Amy Maybury has made a career of finding lost treasures and selling them in her booth at the Mansfield Antique Mall. The biggest treasure she ever found, though, she didn’t sell. She didn’t even keep it.
In May, Maybury won an online auction for a Mansfield storage unit that was delinquent on its payments. She was busy with a sale at the antique mall, so her husband went to sort through the unit and see what they had bought for $80. Buyers purchase the units without being allowed to go through the contents.
“We always give back the personal items, the photos and documents,” Maybury said. “We put them in a bag and give to the storage unit manager.”
Among the pictures and toys, Matthew Maybury found a small case and said he knew immediately that it was a military medal. When he opened the box, he found a Purple Heart and a photo with a description of the man who died earning it -- Clifford Audinet, born Dec. 19, 1918 and killed in action April 26, 1945, in Italy.
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The Purple Heart medal is the oldest military medal awarded to members of the United States armed forces who are killed or injured during their service.
“He brought it up here and showed it to everybody,” Amy Maybury said. “They said ‘that is worth a lot of money.’ We were told some were made of real gold. I could have sold it immediately. There are avid military collectors.”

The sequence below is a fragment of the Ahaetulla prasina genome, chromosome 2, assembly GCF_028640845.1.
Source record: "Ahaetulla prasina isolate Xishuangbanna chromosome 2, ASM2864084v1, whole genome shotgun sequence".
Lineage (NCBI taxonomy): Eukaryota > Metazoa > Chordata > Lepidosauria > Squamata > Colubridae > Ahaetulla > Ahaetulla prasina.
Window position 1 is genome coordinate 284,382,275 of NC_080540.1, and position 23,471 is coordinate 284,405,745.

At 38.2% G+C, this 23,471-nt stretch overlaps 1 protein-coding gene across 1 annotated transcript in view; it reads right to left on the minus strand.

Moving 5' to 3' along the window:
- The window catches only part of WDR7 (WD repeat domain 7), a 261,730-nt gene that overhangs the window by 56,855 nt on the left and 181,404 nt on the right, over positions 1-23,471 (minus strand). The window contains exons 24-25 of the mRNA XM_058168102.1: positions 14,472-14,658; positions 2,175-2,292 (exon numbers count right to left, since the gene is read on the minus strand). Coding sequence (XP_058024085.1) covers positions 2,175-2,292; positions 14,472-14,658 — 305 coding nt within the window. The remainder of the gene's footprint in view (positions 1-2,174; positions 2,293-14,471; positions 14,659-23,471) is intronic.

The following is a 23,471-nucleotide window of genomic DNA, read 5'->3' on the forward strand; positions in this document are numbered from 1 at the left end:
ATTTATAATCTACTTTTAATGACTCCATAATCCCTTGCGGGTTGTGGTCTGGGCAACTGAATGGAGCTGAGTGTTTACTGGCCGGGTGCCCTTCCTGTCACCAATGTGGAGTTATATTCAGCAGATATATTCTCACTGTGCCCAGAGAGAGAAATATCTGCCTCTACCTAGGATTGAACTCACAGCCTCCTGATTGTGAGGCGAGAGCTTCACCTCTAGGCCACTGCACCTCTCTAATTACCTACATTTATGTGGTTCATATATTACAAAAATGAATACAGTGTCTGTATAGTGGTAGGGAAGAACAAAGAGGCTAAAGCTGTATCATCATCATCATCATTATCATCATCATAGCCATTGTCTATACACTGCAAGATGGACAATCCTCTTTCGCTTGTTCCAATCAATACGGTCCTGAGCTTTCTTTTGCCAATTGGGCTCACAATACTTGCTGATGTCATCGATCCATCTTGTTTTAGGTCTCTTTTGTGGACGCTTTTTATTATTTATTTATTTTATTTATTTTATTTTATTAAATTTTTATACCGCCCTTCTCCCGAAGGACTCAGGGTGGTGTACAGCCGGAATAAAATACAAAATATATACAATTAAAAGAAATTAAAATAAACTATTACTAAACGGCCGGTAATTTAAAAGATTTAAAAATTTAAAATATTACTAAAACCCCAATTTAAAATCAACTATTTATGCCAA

But Maybury knew immediately that she wouldn’t.
“I said ‘We’re not keeping it, we’re giving it back,’” she said.
Five years ago, Maybury’s home was burglarized and her grandfather’s memorabilia from his time in the Army serving in World War II and Korea was stolen.
“The man convicted said he threw it all away,” Maybury said.
She was crushed, and wanted to get the Purple Heart back to Audinet’s family. But first they had to find them. The couple went online and discovered a book, “K.I.A.,” written about Audinet by his son, Patrick, who didn’t know his father’s story until he started researching when he was 55. Audinet was only a year old when his father left for World War II, and never came back.
“When I reached out to Patrick Audinet, he said the original (Purple Heart) was lost for decades,” Matthew Maybury said. “When he went to start digging in the ‘90s, he requested a replacement medal. During the research, he located the original and gave the replacement to his daughter. She lost it in the storage unit due to financial problems. It is a true Purple Heart.”
The couple contacted Audinet, who was very grateful and offered to pay them, Amy Maybury said.
“He thanked us profusely and we mailed it back to him,” she said.
Audinet did not respond to a request to comment on the story. Matthew Maybury did get confirmation that Audinet received the medal.
Matthew Maybury said that selling and purchasing military medals is frowned upon, but is done.
“Just the box is worth $50,” he said. “I found one (Purple Heart) on eBay for $250-$300. I know I could have made that much.”
And that’s a lot of money for a single sale, Amy Maybury confirms, but not something that they considered.
“It didn’t belong to us,” she said. “He died serving our country. I’m glad (his son) got it back.”